About/ Un resumen del blog.

On Face Value is a blog which recollects the most influential ideas of a generation, alongside tackling the biggest political issues of today.

In an age of misconception, this blog looks to find the people across the world that are making a difference and the issues that follow them.

In the  Spanish edition, it revises the most important people to the Hispanic culture and strives to find contemporary issues relevant it. It is very much a medium to practise my Spanish, but also to gain a wider understanding of the Hispanic world.

The blog is an opinion news site, providing an alternative coverage of politics, that doesn’t necessarily follow closely with the week’s news stories. The current affairs section is updated with pieces on the important issues that have been heavily debated.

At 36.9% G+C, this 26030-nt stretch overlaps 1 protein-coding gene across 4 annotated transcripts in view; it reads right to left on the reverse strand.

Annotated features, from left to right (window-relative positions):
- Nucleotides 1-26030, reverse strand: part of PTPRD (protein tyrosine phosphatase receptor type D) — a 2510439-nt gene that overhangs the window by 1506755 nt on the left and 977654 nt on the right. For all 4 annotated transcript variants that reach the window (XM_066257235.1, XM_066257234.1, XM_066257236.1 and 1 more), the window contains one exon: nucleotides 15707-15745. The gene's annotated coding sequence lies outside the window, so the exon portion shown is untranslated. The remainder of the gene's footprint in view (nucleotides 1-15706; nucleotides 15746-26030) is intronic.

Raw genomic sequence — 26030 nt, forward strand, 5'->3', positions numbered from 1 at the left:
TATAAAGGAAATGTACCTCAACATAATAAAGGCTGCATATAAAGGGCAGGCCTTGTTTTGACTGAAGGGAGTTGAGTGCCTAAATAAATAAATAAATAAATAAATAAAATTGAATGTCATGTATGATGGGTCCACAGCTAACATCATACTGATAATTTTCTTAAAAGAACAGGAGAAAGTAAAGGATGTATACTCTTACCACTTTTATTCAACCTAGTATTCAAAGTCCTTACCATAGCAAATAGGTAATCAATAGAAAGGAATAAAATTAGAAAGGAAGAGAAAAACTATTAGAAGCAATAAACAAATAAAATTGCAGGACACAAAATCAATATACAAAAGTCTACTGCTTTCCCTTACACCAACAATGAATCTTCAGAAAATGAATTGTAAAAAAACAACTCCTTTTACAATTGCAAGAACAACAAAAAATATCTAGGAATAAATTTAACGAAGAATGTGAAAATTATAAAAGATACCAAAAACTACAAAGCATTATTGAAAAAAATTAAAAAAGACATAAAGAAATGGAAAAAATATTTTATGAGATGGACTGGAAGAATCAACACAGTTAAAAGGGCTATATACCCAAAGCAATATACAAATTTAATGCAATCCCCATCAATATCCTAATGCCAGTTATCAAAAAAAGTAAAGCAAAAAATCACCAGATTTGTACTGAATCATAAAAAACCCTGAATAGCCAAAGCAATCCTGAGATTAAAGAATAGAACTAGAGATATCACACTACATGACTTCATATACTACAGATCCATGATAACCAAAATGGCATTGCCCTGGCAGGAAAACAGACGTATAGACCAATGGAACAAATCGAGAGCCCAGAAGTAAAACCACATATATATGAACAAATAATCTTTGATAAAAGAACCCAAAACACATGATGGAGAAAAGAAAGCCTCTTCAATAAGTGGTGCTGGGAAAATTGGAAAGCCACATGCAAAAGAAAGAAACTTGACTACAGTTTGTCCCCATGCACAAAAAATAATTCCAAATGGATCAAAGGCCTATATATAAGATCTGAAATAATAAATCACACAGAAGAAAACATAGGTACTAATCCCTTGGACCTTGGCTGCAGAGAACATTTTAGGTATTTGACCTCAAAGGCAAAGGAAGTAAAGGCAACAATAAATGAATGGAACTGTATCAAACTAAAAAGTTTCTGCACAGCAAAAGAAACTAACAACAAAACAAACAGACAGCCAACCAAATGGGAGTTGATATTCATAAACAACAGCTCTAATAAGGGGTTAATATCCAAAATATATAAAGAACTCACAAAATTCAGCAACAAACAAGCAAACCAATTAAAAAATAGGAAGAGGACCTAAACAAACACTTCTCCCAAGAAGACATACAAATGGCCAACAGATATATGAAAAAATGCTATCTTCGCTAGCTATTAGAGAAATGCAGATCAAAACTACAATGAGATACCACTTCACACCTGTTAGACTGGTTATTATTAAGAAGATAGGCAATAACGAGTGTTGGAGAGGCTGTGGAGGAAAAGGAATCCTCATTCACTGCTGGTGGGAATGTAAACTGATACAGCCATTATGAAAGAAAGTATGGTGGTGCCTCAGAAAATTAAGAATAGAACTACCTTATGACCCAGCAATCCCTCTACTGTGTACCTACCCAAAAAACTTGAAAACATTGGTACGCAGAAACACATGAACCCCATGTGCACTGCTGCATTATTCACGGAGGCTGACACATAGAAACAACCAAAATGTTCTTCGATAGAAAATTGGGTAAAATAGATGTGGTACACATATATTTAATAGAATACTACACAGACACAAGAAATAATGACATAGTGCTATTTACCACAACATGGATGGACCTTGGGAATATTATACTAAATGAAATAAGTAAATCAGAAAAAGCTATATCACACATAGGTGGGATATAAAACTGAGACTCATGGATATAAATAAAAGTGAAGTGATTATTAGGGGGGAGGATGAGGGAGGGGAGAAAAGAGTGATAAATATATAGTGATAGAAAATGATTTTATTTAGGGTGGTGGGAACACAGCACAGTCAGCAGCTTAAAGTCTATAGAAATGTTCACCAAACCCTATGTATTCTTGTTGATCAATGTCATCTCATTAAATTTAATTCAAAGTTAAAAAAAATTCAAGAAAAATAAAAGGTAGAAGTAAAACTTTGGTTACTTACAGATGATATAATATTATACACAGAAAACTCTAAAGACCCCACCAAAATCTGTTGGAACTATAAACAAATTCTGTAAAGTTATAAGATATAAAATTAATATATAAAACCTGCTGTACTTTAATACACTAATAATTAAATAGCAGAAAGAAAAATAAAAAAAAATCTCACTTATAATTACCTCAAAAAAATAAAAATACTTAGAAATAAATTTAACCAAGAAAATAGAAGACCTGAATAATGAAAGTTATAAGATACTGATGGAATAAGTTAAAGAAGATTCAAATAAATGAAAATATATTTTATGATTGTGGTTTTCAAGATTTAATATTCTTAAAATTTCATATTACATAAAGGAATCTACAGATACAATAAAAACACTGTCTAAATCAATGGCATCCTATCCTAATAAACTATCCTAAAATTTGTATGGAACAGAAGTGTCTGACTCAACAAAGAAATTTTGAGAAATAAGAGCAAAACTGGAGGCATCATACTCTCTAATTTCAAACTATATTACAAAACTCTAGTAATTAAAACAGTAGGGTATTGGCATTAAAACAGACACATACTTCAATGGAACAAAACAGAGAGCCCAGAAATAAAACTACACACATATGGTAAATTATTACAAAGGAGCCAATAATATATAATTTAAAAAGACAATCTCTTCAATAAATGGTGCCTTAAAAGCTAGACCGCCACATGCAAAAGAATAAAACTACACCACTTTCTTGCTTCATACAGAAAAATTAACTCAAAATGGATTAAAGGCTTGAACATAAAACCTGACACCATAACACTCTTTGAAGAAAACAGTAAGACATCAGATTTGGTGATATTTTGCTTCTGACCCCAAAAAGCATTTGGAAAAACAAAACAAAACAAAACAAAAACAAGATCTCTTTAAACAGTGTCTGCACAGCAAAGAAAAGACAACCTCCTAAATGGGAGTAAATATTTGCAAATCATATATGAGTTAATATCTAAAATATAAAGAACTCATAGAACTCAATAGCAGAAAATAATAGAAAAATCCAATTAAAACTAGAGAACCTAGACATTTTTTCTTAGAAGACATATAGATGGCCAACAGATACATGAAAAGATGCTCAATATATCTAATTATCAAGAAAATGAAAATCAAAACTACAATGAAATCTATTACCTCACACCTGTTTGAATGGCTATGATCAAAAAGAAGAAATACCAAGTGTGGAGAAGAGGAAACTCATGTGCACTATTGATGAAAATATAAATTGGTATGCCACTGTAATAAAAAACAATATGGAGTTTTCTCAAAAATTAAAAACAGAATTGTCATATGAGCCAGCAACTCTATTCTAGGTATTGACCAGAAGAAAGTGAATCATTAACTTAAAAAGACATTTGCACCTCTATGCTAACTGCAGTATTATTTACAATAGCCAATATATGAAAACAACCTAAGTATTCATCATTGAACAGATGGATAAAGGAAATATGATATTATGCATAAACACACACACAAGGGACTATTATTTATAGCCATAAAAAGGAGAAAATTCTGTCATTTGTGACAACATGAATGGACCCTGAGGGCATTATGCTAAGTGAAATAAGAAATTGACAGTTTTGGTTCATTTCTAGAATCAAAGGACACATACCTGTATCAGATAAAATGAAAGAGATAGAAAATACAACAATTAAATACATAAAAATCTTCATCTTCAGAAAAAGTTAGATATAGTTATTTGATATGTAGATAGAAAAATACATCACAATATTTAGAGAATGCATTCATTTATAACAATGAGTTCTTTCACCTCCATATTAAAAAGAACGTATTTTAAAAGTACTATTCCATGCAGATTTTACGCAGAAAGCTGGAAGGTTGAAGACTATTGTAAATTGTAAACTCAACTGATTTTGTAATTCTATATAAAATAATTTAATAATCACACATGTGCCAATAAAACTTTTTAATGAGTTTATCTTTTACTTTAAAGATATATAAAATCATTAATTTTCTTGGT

The ‘long read’ section provides a more detailed and focused coverage of an important issue that I feel is important to talk about, or a topic which isn’t getting wide news coverage.

On occasion, other writers may contribute in their views to politics today.

This blog is self-run by me, Joshua Guillen, between my studies in the hope that I can expand my political knowledge in writing posts, which I hope are of intriguing content.

Kind regards,

Joshua Guillen

joshguillen6@gmail.com


La edición española se encuentra las figuras más importantes sobre la cultura hispánica y el poder que tienen/tenían. Este blog es el producto del estudiante, Joshua Guillen, viviendo en el Reino Unido. Actualmente, está estudiando el español, la política y la ingles en colegio. Con raises de ambos México y España, Joshua tiene un diverso interés en la cultura hispánica y la gente que es imperativa en la comunidad hispánica.

La recolección de las figuras imprescindibles será el único contenido en español, por razones de tiempo, pero puedes encontrar un número de artículos ingleses para leer.

Gracias, Joshua.